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WVU improves retention rate to go along with larger first-freshmen class

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Students move between classes on the Downtown Campus in Morgantown on the first day of class at West Virginia University August 21st, 2019. (WVUPhoto/Brian Persinger)

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Several changes in approaching freshmen retention issues, plus a multi-year emphasis on keeping students at West Virginia University have resulted in an improved retention rate this semester Provost Maryanne Reed told the Board of Governors Friday. 

“Our Preliminary numbers, what we like to call our pre-census data, show that first-time freshmen retention increased at least 3 percentage points from fall 2018,” Reed said. “We are currently at a 79.3 percent retention rate and inching toward 80 percent. 

“This is roughly equivalent to 161 additional students who have returned and paid their tuition who would not have been back with last year’s rate.”

Not only is the increased retention rate good for students by keeping them on track for an eventual degree, Reed said it resulted in approximately $2.8 million more revenue for the University.

The efforts to improve retention include: 

  • Decentralization of the First Year Seminar course, requiring colleges and schools to teach them. Students were enrolled in sections taught by faculty and professional staff employed by the college or school, getting students connected to their majors much earlier. 
  • More intensive outreach to freshmen who failed to register for classes or who indicated they planned to transfer; required mid-term grade reporting and adoption of the early alert system; began more intrusive advising; and implemented new introductory chemistry and math courses requiring additional classroom hours for students identified as needing extra help.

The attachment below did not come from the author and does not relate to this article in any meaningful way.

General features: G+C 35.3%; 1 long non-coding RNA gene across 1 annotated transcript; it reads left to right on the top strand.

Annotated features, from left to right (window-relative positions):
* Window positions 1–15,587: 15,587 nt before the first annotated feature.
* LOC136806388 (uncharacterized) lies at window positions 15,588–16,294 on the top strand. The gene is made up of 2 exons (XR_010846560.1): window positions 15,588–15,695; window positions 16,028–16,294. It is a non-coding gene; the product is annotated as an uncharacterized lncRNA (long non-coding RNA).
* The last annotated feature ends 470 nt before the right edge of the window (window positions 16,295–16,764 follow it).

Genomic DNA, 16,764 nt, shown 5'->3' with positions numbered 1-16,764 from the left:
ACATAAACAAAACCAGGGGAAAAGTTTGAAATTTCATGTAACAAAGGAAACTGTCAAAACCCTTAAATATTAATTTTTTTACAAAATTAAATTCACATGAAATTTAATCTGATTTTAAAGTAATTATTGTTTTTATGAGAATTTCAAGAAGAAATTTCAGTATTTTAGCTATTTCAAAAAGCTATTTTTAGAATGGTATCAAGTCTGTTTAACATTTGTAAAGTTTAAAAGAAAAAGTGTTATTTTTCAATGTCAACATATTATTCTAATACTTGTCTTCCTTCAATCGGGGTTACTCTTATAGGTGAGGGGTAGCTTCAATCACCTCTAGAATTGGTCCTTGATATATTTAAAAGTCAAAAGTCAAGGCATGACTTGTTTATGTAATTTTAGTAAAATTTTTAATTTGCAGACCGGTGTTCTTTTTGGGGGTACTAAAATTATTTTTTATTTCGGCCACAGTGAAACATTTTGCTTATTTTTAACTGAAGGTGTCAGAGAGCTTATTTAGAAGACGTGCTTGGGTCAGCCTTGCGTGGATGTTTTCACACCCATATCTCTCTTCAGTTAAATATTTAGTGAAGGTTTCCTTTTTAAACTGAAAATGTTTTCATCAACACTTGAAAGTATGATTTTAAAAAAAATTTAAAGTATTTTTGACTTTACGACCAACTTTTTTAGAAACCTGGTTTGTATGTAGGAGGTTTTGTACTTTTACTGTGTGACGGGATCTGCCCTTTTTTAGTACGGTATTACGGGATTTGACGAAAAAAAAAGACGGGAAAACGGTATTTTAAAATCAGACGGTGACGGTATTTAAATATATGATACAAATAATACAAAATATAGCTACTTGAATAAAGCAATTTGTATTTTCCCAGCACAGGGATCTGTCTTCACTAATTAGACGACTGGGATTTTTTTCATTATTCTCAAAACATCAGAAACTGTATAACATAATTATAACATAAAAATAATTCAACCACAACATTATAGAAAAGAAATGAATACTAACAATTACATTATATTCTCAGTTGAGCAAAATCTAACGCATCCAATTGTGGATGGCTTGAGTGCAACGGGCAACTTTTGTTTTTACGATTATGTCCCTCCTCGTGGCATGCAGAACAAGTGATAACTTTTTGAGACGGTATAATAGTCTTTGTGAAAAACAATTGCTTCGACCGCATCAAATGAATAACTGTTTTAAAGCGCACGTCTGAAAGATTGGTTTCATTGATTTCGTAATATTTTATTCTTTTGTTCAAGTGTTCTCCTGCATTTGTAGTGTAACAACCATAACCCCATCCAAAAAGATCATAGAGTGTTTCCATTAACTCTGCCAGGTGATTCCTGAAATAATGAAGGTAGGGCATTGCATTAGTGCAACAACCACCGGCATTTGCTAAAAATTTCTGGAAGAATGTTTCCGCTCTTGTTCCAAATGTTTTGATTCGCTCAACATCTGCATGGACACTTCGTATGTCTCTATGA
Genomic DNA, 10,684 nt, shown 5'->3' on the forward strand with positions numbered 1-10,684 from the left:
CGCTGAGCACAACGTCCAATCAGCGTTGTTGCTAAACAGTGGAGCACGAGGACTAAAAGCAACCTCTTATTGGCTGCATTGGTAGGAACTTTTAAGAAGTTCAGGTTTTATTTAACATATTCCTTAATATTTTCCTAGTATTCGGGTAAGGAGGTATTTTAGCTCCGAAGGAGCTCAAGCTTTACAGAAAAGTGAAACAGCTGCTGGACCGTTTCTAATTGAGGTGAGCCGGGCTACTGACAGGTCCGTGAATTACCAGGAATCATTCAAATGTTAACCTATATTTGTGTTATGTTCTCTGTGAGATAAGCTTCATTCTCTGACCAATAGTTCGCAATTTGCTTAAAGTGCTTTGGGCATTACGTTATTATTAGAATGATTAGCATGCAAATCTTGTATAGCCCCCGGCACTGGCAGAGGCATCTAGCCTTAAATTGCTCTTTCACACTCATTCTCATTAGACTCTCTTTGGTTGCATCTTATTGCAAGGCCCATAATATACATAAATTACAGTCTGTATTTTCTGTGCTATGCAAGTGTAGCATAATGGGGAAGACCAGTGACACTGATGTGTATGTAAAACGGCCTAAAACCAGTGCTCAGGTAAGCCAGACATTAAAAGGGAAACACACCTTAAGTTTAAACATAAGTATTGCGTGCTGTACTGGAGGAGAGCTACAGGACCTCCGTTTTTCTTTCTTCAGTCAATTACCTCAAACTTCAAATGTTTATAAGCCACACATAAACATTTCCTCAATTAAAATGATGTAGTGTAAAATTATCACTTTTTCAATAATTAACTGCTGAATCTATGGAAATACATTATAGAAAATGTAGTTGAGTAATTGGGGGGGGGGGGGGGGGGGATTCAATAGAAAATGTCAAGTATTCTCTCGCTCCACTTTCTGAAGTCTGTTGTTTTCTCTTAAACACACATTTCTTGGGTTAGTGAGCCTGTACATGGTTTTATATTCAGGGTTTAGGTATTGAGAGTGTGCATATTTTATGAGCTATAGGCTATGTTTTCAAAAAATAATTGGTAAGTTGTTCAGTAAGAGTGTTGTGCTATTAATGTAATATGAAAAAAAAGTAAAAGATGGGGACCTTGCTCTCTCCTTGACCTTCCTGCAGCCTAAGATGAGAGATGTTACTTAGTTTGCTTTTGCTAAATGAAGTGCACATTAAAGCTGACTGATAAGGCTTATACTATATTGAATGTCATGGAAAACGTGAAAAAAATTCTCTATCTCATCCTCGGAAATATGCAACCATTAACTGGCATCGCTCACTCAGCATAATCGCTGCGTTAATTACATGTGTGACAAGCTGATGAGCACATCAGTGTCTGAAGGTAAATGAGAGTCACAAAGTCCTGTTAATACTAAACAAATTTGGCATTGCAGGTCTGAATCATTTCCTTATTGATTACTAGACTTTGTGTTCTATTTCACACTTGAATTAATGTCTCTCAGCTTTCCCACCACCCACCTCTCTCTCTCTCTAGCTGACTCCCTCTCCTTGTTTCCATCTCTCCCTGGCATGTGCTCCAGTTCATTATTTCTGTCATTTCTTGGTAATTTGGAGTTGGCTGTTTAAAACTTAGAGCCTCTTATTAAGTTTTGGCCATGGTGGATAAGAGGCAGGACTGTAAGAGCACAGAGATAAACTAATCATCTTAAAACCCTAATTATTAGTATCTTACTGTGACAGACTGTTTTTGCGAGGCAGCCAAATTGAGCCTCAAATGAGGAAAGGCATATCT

• Sharing student data reports highlighting retention issues to key players in the colleges every week in the spring and bi-weekly in the summer to keep them apprised of progress and changes.
  • Instituted a more restrictive retention policy, raising the GPA to 2.0 for students to remain enrolled. First-time freshmen students knew from the start that they would be suspended if they did not earn a 2.0. 

The president and the provost’s offices have been highlighting the importance of retention for several years, and the academic units have generally accepted the need for a more student-centered approach to curriculum, student success initiatives, and advising, she said. 

“There has been a significant culture change, and we are now seeing the benefits of those changes,” she said.

Cindi Roth, president of the West Virginia University Foundation, also reported on strong fund-raising numbers, including surpassing $135 million each of the last three years and four of the last five.

Roth also told the board that the Foundation’s goal is to eventually have $2 billion in assets and raise at least $200 million a year. Currently the Foundation has investment assets under management of $1.6 billion.

In other business, the board:

  • Renamed the Section of Digestive Diseases (Gastroenterology) within the Department of Medicine to Gastroenterology and Hepatology.
  • Established a Department of Neuroradiology within the School of Medicine.
  • Approved the sale of Fieldcrest Hall to WVU Hospitals. 

The next board meeting was scheduled for Nov. 8 in Morgantown. 



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